Understanding others — their needs, desires, ambitions, and frustrations — isn’t easy. It takes “Emotional Intelligence” to truly take a step back, breathe deep, and really sympathize, empathize, and “get” the people around you. Emotional Intelligence, or “EI” is defined as: “the ability to identify, assess, and control the emotions of oneself, of others, and of groups.”
Now, as someone who fails to do just about all of those things on a daily basis, that sounds like the actual definition of the word “magician,” but we’ll go with Miriam Webster for the sake of this post.
But I’m not alone. When asked about conflict management, a majority of leaders will tell you this is one of the most difficult things they have to accept and address on a daily basis.
The fact is, most leaders are laser-focused, practical, and “all about business” when addressing a problem, but executive coach, author, and CEO, Susan Steinbrecher reminds us that “55% of a message from sender to receiver is communicated via body language. 38% is conveyed by tone of voice. And only 7% is word choice.”
The Three Golden Rules For Understanding Others
Steinbrecher created a model that involves six basic steps and three golden rules for understanding others — especially as it relates to conflict resolution in the workplace.
Here’s how it works: Steinbrecher notes that in any dialogue, there are two fundamental needs that must be met – the ego need and the practical need. The ego needs are: to be listened to, valued, appreciated, empathized with, involved, and empowered. The practical need refers to the obvious: the reason for having the discussion and focusing on the conflict that needs to be resolved.
To address both needs, we simply need to employ the three golden rules of engagement:
- Listen and respond with empathy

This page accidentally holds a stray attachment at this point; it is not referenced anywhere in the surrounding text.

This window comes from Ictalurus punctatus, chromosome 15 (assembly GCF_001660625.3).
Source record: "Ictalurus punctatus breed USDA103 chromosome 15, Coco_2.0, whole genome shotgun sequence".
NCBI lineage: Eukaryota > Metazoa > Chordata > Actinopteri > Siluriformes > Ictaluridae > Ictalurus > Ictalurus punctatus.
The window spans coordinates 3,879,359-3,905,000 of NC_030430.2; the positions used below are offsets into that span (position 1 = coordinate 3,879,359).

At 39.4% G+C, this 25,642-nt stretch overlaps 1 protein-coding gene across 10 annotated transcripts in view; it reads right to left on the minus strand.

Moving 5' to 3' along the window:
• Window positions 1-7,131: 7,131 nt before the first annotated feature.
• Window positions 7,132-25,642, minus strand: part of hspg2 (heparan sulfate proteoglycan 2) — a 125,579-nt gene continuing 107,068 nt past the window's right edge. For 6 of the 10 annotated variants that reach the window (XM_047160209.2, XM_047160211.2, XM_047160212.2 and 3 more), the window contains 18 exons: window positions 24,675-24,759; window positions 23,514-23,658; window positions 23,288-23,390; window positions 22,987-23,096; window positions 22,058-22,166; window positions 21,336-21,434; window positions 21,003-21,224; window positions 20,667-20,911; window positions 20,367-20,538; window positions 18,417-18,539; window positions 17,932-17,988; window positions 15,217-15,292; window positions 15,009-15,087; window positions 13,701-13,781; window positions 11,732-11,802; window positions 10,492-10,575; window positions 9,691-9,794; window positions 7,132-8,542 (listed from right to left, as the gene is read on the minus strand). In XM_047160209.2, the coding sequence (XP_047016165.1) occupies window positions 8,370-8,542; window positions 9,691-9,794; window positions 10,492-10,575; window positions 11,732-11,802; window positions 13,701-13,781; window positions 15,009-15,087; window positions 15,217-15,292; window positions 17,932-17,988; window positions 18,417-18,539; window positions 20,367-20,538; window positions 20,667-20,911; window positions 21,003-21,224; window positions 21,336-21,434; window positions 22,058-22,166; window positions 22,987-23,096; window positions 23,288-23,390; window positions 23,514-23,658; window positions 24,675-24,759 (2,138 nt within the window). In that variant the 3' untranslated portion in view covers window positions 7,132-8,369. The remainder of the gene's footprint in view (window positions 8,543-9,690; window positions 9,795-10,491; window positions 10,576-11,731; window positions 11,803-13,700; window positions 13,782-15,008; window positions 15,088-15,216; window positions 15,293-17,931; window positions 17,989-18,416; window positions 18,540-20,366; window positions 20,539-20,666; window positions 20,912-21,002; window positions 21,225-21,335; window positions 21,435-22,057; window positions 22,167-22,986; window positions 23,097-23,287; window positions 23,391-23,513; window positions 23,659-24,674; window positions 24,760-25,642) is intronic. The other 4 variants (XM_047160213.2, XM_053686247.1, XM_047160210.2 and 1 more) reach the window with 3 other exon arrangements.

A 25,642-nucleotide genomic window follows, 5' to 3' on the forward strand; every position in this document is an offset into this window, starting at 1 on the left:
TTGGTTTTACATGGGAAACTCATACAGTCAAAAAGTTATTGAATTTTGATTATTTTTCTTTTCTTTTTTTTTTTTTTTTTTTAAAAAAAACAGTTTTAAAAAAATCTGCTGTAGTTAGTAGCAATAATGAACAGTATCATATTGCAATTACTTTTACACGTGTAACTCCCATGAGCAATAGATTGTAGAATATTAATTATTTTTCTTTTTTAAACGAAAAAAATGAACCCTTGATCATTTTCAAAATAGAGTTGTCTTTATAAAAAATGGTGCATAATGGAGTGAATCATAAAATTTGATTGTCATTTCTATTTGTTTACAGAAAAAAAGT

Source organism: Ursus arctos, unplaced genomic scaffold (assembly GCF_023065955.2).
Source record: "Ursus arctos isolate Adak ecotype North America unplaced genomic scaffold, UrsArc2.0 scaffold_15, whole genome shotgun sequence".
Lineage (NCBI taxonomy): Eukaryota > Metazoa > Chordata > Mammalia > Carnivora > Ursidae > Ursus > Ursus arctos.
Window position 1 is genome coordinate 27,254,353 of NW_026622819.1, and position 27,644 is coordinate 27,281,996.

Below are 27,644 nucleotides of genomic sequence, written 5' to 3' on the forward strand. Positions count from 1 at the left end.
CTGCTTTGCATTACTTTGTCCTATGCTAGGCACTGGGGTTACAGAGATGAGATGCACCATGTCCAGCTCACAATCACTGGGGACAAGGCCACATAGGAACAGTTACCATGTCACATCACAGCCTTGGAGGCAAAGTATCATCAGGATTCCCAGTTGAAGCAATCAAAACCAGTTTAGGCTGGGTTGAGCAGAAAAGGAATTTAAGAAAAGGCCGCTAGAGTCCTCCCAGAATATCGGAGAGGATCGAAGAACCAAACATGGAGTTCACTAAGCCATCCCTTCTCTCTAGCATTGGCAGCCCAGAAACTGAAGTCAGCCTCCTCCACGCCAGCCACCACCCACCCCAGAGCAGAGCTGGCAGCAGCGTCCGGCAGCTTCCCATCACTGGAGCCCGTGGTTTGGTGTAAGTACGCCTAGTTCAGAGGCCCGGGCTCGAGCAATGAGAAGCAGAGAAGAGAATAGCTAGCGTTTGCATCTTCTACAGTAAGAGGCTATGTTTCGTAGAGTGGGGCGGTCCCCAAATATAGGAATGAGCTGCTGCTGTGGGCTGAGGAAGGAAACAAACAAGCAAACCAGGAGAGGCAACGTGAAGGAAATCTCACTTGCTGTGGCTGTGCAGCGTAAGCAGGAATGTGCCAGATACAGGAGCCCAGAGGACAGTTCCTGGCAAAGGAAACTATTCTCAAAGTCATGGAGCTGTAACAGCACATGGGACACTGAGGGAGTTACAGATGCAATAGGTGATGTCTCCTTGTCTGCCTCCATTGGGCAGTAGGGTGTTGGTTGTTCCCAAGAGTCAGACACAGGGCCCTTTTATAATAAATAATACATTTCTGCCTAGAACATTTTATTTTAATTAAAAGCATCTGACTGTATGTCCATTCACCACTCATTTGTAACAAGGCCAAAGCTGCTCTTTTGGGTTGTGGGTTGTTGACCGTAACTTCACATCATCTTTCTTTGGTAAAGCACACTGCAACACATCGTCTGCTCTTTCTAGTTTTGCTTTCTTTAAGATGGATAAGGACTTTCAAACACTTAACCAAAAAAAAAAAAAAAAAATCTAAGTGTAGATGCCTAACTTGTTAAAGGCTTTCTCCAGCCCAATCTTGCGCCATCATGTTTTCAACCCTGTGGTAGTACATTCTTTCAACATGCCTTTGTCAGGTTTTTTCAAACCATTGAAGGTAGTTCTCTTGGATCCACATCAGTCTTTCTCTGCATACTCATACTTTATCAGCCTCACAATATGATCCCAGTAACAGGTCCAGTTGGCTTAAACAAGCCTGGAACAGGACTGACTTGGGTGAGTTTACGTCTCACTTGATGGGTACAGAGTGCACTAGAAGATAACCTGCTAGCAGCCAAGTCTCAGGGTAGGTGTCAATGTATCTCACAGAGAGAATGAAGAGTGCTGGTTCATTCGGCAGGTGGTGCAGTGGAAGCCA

- Be involved; ask for the other person’s opinions, ideas, and thoughts
- Maintain and affirm self-esteem
Sounds easy, right? Well, magicians make card tricks seem pretty simple, too, but I can’t tell you where that Ace of Spades went to save my life. The fact of the matter is, it takes focus, intentionality, and practice, practice, practice!
The PRACTICAL need is pretty self-explanatory and intuitive, but more often than not, when conversations go awry, it’s because that EGO need hasn’t been properly met. That might sound like touchy-feely-emotional nonsense to some, but it really does matter!
The Six Steps For Understanding Others and Resolving Conflict
Check out the following Six Steps to Conflict Resolution, and see if you can put yourself in the place of the people in the examples:
1. Discuss the situation in a respectful manner
Example: “I noticed you’ve been late with the project targets a number of times this month, which seems out of character – you’re always so reliable!”
Don’t say, “You are always late meeting deadlines.” This just gets the person’s defenses up.
2. Be specific
Saying “I noticed that on Tuesday the 15th — as well as Monday and Friday of last month — you were several hours late submitting your portion of the project brief,” the person realizes you are aware of the situation and that they have to address the issue. Then, their explanation and response is a perfect opportunity to listen and respond with empathy.